Thursday, December 5, 2013
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Maine DEP Commissioner Patricia Aho chairs a hearing in Aurora on June 6. In 2011, Aho decentralized responsibility for dam relicensing. She re-centralized it after a deadline was missed.
Carl D. Walsh/Staff Photographer
Dana Murch, who oversaw dam relicensing at the DEP for 30 years until his retirement in September 2011, said he was troubled by what the emails revealed.
When he left, Aho decided to parcel Murch’s job out to several people working in regional offices, Murch said, and he spent three months training them and ensuring they had memos clearly indicating the situation with each dam project and what the key deadlines were. But at the beginning of October 2012, the department reversed course, re-centralizing relicensing in Augusta and putting Howatt – who had no previous experience with dam relicensing – in charge.
“For whatever reasons, the department decided they wanted a single person in charge, and you can make an argument to do that; but to do it without training that person is unconscionable,” he said. “In terms of complexity, the regulation of hydro projects is second only to nuclear power plants. There’s layer upon layer of statutes and agencies and regulations.”
State Sen. James Boyle, D-Gorham, who co-chairs the legislative committee overseeing the DEP, said Aho told him the recentralization had been in response to the missed deadline at Flagstaff the previous year.
Dam relicensing is a federal issue, but states can dictate terms on key issues – including seasonal water levels affecting recreation, fish spawning and fish passage – under a provision of the federal Clean Water Act, via the “water quality certification” process. Typically, a state will have to go through the annual formality of requesting the dam owner to withdraw and resubmit his application once a year until all issues are resolved. If it does not do so by the deadline, the state automatically waives all authority under federal law.
Murch said this makes the water quality deadlines perhaps the single most vital ones to the state. “If you miss it, you are losing the state’s one, once-in-a-generation opportunity to weigh in on these projects,” he said.
But emails show that months after taking her position, Howatt was not aware of the deadlines for the three dam projects that were in the midst of this water certification process, even though they were clearly indicated in Murch’s memos for each project and in the relevant department database, the Application Tracking System or ATS.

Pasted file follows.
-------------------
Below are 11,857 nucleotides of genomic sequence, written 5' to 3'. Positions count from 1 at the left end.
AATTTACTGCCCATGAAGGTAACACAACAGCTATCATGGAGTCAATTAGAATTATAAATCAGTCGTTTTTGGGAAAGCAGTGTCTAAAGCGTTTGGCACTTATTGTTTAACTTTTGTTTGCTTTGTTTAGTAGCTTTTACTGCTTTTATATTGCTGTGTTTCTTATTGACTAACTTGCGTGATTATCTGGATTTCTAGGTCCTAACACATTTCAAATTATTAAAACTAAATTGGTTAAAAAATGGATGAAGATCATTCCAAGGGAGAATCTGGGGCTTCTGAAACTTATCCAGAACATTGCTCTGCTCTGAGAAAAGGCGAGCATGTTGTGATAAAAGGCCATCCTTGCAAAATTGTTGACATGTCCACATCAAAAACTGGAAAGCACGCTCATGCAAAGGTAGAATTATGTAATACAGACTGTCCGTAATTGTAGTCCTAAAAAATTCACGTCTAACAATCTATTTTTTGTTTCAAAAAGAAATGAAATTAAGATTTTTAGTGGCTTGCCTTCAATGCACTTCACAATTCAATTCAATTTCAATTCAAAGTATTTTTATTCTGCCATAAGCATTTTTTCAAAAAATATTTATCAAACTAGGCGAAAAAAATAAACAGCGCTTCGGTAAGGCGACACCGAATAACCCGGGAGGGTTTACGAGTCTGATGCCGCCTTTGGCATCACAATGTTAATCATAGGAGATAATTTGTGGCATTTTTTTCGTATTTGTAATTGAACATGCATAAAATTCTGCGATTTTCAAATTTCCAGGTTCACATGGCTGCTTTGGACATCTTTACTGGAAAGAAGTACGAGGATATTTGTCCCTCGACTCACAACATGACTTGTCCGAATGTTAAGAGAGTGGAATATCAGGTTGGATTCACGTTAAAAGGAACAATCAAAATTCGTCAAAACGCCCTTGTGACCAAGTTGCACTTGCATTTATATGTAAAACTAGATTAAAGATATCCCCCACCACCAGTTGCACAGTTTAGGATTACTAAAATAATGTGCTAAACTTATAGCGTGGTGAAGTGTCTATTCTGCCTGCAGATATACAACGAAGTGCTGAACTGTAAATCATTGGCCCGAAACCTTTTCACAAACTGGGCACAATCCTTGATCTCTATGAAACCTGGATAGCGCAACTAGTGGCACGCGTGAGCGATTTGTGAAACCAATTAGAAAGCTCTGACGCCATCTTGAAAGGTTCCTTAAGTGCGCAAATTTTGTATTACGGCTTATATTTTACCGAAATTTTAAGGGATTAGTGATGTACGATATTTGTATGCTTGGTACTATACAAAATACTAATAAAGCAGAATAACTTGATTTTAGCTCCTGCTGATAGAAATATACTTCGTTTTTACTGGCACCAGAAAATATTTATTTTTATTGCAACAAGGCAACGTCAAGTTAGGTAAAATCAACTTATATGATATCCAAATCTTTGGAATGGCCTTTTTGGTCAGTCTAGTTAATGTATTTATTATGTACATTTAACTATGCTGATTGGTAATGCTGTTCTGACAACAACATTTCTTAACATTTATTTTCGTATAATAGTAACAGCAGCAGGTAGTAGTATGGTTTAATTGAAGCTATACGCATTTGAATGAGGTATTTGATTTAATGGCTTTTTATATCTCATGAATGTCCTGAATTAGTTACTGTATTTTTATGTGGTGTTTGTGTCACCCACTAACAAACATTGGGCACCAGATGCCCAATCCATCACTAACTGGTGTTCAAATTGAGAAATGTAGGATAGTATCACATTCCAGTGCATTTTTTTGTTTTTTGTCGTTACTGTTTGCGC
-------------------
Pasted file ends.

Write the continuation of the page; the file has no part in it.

On Oct. 10, 2012, shortly after taking her new position, Howatt was having trouble locating the files for the Brassua project. The staffer listed in the ATS as being the project manager – Dawn Hallowell – responded that day to say, “I never had the file and don’t really know what the situation is.”
“I wish I could tell you more about it,” Hallowell added, “. . . or actually give you a file for review.”
On Dec. 3, 2012, a legal intern at the Conservation Law Foundation wrote Howatt asking what the deadlines were for the West Branch Project and another St. Croix dam in Vanceboro. Howatt didn’t know, so she reached out to Jim Beyer, an official in the DEP’s Bangor office who had been handling the St. Croix area dams. Beyer informed the foundation of the impending deadline: March 20. In a separate email to Howatt, Beyer said: “I have it on my calendar to send . . . (dam owner) Woodland Pulp a letter in March requesting a withdraw and resubmission.”
That never happened. In early January, Howatt took formal oversight of the St. Croix-area dams, although she indicated she wasn’t sure of their specific names. She still didn’t have the files for these dams, requesting Jan. 4 that they be sent down from Bangor. Later emails indicate that the Forest City files didn’t reach her hands until July 9, four months after the key deadline had passed for that dam. She apparently didn’t know who her counterpart was at the Federal Energy Regulatory Commission for the projects until early August, when she asked a colleague for the name.
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